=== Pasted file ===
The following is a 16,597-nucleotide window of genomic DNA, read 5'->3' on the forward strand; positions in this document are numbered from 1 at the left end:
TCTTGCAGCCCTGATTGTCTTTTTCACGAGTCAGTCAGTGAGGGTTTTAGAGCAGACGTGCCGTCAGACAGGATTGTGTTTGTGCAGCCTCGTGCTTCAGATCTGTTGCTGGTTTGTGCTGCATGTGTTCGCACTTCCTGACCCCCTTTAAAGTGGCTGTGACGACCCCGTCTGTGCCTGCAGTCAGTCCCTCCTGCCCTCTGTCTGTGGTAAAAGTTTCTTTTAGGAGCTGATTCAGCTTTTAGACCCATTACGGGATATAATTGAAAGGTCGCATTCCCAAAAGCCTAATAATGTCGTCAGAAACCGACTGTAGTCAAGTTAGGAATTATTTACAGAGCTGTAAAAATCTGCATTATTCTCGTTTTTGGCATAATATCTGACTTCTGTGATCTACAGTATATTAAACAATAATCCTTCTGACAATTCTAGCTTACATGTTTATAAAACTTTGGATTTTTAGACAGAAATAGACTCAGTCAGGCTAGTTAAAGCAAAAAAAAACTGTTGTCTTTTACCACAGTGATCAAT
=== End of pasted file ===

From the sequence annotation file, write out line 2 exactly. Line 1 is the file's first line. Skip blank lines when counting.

TCTTGCAGCCCTGATTGTCTTTTTCACGAGTCAGTCAGTGAGGGTTTTAGAGCAGACGTGCCGTCAGACAGGATTGTGTTTGTGCAGCCTCGTGCTTCAGATCTGTTGCTGGTTTGTGCTGCATGTGTTCGCACTTCCTGACCCCCTTTAAAGTGGCTGTGACGACCCCGTCTGTGCCTGCAGTCAGTCCCTCCTGCCCTCTGTCTGTGGTAAAAGTTTCTTTTAGGAGCTGATTCAGCTTTTAGACCCATTACGGGATATAATTGAAAGGTCGCATTCCCAAAAGCCTAATAATGTCGTCAGAAACCGACTGTAGTCAAGTTAGGAATTATTTACAGAGCTGTAAAAATCTGCATTATTCTCGTTTTTGGCATAATATCTGACTTCTGTGATCTACAGTATATTAAACAATAATCCTTCTGACAATTCTAGCTTACATGTTTATAAAACTTTGGATTTTTAGACAGAAATAGACTCAGTCAGGCTAGTTAAAGCAAAAAAAAACTGTTGTCTTTTACCACAGTGATCAAT